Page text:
The Morphology of Cultural Consumption Repertoires

  • Vincenzo Cicchelli
  • Sylvie Octobre
Part of the Consumption and Public Life book series (CUCO)


Aesthetico-cultural cosmopolitanism takes many different forms of openness to other cultures and in no way signifies a total lack of interest in national products. Cosmopolitan openness is largely governed by the mise en genre process—a concept we propose in this chapter—rather than the overall intensity of youth cultural consumption. It entails the categorization of cultural products according to their national origins and their attributed aesthetic characteristics, a process that sometimes operates based on clichés and stereotypes. Mise en genre is at the heart of appropriation by young people in the context of the contemporary proliferation of cultural goods. Those who consume the greatest amount of cultural products are not necessarily the most open to other cultures. As a result, we are forced to separate consumption patterns from the intentions behind these acts of consumption: it is possible to consume many foreign products without ever thinking about different cultures and countries, just as it is possible to consume few foreign products, but in a specific cultural sector that strongly encourages curiosity about foreign countries and cultures. It is, in fact, intention that defines the cosmopolitan outlook.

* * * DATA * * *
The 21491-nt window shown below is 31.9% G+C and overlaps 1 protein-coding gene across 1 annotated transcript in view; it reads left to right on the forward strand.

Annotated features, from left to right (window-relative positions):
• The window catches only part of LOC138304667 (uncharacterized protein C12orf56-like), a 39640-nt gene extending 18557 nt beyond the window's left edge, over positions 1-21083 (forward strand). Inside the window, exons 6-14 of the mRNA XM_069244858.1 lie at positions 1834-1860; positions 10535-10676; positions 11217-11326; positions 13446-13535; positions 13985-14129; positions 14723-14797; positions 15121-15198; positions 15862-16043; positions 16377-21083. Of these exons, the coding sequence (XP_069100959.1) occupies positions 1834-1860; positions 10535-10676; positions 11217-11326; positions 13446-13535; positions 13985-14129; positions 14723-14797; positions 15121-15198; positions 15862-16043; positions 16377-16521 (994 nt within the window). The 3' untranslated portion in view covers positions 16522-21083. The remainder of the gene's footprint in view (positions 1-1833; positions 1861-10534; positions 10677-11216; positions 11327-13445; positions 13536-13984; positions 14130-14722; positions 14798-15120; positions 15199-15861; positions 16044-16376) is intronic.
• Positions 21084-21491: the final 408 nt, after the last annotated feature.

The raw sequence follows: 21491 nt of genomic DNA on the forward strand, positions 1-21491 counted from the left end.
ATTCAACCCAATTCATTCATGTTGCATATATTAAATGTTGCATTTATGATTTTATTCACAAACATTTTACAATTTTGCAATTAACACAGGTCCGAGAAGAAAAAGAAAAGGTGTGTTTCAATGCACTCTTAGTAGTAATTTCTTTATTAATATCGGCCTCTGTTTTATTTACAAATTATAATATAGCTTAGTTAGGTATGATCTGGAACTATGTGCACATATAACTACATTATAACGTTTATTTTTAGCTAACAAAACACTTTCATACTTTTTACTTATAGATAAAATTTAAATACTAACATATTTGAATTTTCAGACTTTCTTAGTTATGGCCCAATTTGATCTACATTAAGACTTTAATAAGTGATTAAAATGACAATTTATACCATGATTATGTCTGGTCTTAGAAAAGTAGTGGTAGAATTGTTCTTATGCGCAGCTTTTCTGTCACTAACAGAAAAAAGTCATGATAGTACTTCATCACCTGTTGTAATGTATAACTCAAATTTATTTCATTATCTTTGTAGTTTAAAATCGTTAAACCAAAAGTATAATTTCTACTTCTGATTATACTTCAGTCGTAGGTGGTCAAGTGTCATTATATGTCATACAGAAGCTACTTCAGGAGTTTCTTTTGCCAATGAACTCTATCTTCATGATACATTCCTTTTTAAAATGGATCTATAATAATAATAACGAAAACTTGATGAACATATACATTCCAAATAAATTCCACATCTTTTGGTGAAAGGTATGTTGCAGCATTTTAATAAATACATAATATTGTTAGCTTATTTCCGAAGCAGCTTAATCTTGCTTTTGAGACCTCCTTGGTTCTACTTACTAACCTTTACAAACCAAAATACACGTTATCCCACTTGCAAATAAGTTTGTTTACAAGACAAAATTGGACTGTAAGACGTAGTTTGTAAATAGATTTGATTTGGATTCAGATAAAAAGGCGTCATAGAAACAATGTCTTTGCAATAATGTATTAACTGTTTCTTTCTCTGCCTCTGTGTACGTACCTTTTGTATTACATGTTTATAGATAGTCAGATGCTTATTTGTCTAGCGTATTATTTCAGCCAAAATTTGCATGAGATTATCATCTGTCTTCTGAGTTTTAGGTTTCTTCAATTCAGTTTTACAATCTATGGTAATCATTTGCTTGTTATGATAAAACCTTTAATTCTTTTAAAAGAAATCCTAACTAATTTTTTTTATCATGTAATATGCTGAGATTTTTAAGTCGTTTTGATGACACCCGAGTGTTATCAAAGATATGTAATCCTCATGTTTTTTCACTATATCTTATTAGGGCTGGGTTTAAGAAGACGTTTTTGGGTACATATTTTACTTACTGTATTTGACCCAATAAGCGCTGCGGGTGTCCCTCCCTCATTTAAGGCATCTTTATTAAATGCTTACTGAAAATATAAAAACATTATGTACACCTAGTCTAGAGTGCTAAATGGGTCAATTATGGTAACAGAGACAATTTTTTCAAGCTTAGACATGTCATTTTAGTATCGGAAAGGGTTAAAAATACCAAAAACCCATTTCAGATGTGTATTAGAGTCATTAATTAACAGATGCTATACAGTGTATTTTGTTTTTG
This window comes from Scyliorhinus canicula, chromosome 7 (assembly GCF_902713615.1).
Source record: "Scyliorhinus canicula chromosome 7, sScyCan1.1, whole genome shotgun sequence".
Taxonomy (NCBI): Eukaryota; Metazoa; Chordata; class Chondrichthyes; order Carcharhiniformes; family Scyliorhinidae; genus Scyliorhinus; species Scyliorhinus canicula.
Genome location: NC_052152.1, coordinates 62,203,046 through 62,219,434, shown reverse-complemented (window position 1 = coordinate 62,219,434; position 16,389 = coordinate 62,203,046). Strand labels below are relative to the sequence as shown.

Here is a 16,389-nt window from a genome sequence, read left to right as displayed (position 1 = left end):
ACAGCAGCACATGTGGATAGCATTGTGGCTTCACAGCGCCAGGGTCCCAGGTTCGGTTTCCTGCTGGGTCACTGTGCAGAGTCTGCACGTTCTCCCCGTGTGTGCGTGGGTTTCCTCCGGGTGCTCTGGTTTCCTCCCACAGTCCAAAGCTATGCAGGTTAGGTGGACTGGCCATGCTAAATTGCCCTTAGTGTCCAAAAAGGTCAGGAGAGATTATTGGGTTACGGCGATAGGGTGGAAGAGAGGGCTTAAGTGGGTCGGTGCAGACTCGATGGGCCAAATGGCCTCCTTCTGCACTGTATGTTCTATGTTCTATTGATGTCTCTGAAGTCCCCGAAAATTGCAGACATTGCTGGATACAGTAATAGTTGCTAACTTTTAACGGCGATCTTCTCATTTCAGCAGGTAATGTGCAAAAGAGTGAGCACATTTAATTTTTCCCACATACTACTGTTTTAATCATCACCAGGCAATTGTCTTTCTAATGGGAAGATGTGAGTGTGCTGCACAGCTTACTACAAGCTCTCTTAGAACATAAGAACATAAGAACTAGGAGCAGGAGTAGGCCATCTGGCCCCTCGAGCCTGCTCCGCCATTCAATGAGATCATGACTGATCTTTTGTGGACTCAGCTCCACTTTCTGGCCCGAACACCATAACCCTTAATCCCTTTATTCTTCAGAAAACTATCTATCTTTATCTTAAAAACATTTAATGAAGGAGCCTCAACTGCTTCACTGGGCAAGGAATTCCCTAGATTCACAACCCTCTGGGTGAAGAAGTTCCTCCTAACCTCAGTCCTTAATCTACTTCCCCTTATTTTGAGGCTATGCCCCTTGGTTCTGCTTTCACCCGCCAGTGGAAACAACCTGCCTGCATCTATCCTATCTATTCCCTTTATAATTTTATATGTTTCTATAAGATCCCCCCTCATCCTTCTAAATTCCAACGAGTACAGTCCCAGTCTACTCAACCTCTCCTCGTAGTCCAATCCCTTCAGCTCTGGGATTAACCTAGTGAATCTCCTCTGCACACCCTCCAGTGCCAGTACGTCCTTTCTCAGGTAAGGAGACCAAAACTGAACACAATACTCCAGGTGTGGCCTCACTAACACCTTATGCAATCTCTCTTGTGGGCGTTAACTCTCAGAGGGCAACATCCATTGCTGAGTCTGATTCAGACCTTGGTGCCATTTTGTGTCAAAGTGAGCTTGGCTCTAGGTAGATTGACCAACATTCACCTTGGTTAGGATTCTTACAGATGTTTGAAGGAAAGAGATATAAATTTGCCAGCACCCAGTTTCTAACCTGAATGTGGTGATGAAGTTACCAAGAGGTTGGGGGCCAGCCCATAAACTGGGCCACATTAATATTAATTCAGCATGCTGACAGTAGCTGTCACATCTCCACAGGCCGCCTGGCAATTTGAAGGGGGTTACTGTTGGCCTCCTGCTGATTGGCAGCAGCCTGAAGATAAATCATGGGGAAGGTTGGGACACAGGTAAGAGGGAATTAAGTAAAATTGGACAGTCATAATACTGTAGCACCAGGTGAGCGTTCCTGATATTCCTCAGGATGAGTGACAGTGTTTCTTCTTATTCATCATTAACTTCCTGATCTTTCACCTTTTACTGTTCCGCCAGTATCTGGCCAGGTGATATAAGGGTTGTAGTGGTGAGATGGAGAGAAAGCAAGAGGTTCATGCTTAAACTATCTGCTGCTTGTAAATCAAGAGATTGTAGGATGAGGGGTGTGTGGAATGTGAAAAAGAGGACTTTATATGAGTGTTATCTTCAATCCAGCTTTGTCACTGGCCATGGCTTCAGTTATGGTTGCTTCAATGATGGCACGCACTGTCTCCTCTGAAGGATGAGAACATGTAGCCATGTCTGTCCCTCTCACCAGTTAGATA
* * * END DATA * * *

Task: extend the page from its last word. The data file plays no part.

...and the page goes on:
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Copyright information

© The Author(s) 2018

Authors and Affiliations

  • Vincenzo Cicchelli
    • 1
  • Sylvie Octobre
    • 1
  1. 1.GEMASSCNRS/University of Paris-SorbonneParisFrance

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